In recent years, driven by the Internet of Things, artificial intelligence, and intelligent manufacturing, industrial automation has ushered in rapid development and transformation, and is gradually moving toward Industry 4.0.
As the world’s leading semiconductor provider, Texas Instruments (TI) designs, manufactures, tests and sells analog and embedded semiconductor chips that are a key component of everyday use. From connected cars to smart homes, from self-monitoring health equipment to automated plants, TI empowers industrial automation.
At the recent media conference on “Innovation in Factory Automation and Robotics”, Sameer Wasson, head of TI’s processor business unit, explained to the media technology and solution innovations in the field of factory automation and robotics.
At present, in the architecture of smart factories, industrial communication, industrial control, and industrial sensing run through important parts of the entire architecture. To this end, TI introduced the latest SitaraTM AM6x processor, 60-GHz millimeter wave sensor and other products.
Sameer Wasson said that the current opportunities for industrial automation processors are communication, edge processing and deterministic sensing throughout the factory. It is not only a simple temperature and humidity sensor, but more importantly, it is more complicated, and the data is transmitted to the final processor to help it perform real-time judgment and monitoring. What is different from ordinary IoT applications is the industrial sensors, which need to be configured to ensure the certainty of the instrument and prevent the process of error data transmission, which has a great impact on the factory production line.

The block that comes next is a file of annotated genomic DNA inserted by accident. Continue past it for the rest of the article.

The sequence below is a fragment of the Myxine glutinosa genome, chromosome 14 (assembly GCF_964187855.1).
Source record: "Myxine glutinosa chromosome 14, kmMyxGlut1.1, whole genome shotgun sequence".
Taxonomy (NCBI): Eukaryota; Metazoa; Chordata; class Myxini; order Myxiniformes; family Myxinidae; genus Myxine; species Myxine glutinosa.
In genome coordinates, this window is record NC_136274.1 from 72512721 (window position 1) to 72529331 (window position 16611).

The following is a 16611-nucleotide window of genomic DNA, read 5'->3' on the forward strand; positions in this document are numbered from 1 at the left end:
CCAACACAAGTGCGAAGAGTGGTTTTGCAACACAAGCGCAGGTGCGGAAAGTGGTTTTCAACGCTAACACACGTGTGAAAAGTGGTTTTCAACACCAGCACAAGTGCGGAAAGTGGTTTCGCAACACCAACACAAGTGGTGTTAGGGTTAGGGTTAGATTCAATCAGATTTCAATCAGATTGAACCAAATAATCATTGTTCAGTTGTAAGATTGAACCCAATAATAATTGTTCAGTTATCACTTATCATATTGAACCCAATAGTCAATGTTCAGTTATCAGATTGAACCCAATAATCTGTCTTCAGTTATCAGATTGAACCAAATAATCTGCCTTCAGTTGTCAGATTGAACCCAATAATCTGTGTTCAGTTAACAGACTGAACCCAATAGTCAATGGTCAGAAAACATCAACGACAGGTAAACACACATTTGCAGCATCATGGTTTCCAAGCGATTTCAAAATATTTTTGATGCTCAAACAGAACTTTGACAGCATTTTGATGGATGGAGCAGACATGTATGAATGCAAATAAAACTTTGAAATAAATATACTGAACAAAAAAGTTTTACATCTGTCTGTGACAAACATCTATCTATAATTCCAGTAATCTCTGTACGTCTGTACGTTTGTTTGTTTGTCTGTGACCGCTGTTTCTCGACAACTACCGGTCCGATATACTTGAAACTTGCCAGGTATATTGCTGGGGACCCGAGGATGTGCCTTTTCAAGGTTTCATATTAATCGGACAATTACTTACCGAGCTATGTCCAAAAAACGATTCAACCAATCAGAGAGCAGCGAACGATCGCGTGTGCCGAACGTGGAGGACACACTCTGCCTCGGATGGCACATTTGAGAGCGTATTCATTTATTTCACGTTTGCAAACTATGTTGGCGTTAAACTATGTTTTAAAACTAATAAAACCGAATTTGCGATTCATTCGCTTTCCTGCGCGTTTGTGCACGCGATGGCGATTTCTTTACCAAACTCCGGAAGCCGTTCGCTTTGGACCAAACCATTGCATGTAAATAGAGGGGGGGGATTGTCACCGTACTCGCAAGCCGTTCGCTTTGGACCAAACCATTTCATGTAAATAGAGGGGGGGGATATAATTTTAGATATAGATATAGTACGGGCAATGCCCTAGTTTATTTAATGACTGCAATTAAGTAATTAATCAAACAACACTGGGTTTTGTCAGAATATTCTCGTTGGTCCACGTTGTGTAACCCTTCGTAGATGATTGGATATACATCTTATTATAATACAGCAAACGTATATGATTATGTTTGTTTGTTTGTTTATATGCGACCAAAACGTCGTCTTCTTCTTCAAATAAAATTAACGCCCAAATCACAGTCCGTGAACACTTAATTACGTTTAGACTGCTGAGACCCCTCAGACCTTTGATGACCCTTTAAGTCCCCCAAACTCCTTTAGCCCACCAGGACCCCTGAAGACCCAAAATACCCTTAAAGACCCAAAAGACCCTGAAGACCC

Sameer Wasson also introduced that the SitaraTM AM6x processor supports EtherCAT, Ethernet/IP and PROFINET network communication, and supports the most advanced industrial communication TSN standards and gigabit transmission rates under other industrial protocols. In addition, Ethernet and real-time data transmission can be combined on a single network to flexibly meet changing industrial communication requirements. This feature is critical for real-time communication in Industrial 4.0 applications.
In addition, TI has introduced a 60-GHz millimeter-wave sensor that integrates precise sensing and real-time decision-making and processing on a single chip to detect object distances, speeds, and angles in a variety of environments while providing advanced algorithms on-chip processing. With the unique data set and on-chip processing capabilities of the millimeter-wave sensor, TI enables building systems and factory automation to reduce error detection.
Sameer Wasson concluded that Industry 4.0 is not a one-time process, in which industrial communications, sensors, functional security, and confidentiality mechanisms play a central role. In addition, technical issues such as equipment power supply, protection system, isolation, etc. encountered in Industry 4.0 need to be further resolved.